So what does this actually mean. Well let’s look at current prices here.

  • Premium 10 $75
  • Premium 20 $85
  • Premium 50 $100
  • Premium 100 $140

So what will these cost under the new flexible plans:

  • Premium with 10 employees $89 (19% more)
  • Premium with 20 employees $99 (16% more)
  • Premium with 50 employees $129 (29% more)
  • Premium with 100 employees $179 (28% more)

Yes the new prices are more flexible and it is useful you can now have payroll for multiple staff with the non premium plans. But if you’re a premium customer, that’s a pretty big increase – disguised as flexibility.  They have grandfathered premium prices until March in recognition as that.

I like Xero as it is normally straight talking. I’m not sure a price increase hidden by flexibility is good for the reputation.

Even with me as a standard user, I’d be paying $14 more a month with this flexibility, as we normally have around 100 employees.

Also it would be nice if Xero broke away from the traditional payroll pricing of charging you per employee, instead of for the service. You don’t pay per general ledger transaction or per invoice for other accounting functions, so why charge per employee?


Philip Matthews on the Twitterati

September 12th, 2015 at 11:00 am by David Farrar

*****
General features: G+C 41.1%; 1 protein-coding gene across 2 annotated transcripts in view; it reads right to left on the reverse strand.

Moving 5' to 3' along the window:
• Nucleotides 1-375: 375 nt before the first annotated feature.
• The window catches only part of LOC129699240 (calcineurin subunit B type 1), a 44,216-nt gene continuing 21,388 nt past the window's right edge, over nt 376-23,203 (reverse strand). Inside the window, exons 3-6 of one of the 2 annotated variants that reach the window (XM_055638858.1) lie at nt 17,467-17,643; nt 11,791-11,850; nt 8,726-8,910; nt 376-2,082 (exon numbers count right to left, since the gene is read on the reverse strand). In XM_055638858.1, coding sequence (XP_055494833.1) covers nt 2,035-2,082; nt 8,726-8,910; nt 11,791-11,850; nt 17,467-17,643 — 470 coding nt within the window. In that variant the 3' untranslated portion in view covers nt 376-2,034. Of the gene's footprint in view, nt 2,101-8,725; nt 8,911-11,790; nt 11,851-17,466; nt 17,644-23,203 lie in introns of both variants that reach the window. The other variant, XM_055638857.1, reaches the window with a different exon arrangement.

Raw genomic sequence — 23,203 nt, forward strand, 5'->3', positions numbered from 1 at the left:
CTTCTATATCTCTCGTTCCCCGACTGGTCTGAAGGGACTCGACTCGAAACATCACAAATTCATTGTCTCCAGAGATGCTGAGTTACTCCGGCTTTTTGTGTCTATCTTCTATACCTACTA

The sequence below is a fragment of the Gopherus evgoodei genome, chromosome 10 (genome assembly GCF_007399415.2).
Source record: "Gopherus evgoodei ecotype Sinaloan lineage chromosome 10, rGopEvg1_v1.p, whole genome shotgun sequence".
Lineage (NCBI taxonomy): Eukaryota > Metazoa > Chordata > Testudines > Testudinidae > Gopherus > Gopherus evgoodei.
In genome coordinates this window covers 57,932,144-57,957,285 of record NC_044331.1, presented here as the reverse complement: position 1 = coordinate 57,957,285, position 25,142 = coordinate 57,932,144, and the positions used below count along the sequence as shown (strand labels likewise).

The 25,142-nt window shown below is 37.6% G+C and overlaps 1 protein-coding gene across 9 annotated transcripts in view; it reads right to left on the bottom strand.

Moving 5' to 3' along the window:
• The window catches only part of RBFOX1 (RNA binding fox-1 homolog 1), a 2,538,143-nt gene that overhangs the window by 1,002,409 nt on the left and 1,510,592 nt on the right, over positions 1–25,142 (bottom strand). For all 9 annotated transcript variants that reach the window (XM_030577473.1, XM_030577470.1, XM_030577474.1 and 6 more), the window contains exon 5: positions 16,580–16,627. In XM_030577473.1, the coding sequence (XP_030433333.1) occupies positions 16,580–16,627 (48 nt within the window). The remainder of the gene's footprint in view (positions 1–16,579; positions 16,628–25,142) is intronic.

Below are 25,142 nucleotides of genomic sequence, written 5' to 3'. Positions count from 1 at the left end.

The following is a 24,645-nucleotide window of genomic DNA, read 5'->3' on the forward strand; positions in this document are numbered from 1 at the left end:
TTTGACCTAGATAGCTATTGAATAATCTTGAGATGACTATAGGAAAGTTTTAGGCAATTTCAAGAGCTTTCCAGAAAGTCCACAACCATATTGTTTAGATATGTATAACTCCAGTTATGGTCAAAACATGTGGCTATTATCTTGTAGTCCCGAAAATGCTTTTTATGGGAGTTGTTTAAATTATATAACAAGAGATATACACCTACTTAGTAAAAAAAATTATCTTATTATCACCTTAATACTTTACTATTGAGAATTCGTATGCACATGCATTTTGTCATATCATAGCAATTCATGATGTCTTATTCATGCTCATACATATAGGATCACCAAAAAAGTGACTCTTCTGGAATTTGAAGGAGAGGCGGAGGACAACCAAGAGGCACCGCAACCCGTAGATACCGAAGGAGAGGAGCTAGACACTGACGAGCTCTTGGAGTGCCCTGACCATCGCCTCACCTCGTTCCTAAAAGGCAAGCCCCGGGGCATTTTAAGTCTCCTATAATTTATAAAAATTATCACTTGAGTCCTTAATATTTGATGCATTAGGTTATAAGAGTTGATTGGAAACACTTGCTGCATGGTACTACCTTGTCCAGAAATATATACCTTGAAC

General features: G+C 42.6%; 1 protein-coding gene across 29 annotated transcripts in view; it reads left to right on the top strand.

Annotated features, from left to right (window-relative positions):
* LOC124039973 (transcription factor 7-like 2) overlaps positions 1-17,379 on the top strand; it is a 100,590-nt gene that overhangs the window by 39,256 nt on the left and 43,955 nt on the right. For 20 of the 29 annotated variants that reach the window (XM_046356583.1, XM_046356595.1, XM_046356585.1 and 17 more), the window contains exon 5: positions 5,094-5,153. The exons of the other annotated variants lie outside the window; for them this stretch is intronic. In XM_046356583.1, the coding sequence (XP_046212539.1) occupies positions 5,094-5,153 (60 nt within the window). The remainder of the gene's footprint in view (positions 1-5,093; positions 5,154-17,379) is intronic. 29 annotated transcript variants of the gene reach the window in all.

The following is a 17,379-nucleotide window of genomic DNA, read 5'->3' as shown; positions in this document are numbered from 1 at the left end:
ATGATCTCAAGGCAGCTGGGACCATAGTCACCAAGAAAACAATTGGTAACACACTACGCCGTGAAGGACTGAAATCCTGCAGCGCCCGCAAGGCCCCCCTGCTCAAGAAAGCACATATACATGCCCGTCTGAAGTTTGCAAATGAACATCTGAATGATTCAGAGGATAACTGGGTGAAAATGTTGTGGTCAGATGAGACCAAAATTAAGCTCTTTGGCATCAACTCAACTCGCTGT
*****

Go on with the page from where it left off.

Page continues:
Philip Matthews writes in Stuff:

It was a Monday morning much like any other. There were jokes to make, news stories to mock, zingers to zing. Twitter was ticking over as it should, running as an infernal engine of bad humour and good information. And then it all went horribly wrong.

I blame the Wiggles. A story appeared on Stuff informing us that two of the Wiggles were now dating. It helps to know that following a lineup reshuffle, there is a woman in the previously all-male band. And that woman was seeing one of the band’s three remaining men. Having just read something about former Sonic Youth member Kim Gordon’s book Girl in a Band, in which a painful relationship breakup led to a sad band breakup, such issues were on my mind.

So I quipped to my Twitter followers, “Why you should never have chicks in the band. Couples break up, then the band breaks up”. And I linked to the Wiggles story. It all seemed fairly innocuous.

Then, out of nowhere: social media outrage.

“When do we call women ‘chicks’? Never!” thundered a male Twitter follower (I have added punctuation to his urgent tweet). A woman I don’t know demanded that I apologise immediately, but I would not.

“You’ve been asked not to use the term, apologise and move on,” she insisted. “Stop trying to defend this.”

Another person informed me, in all seriousness, that women are not poultry. A man compared me to the lowest form of life on the Internet, the “Gamergaters” who had only recently kicked up a sexist stink about women and video games. In all but one case, these attacks came from people I had never met.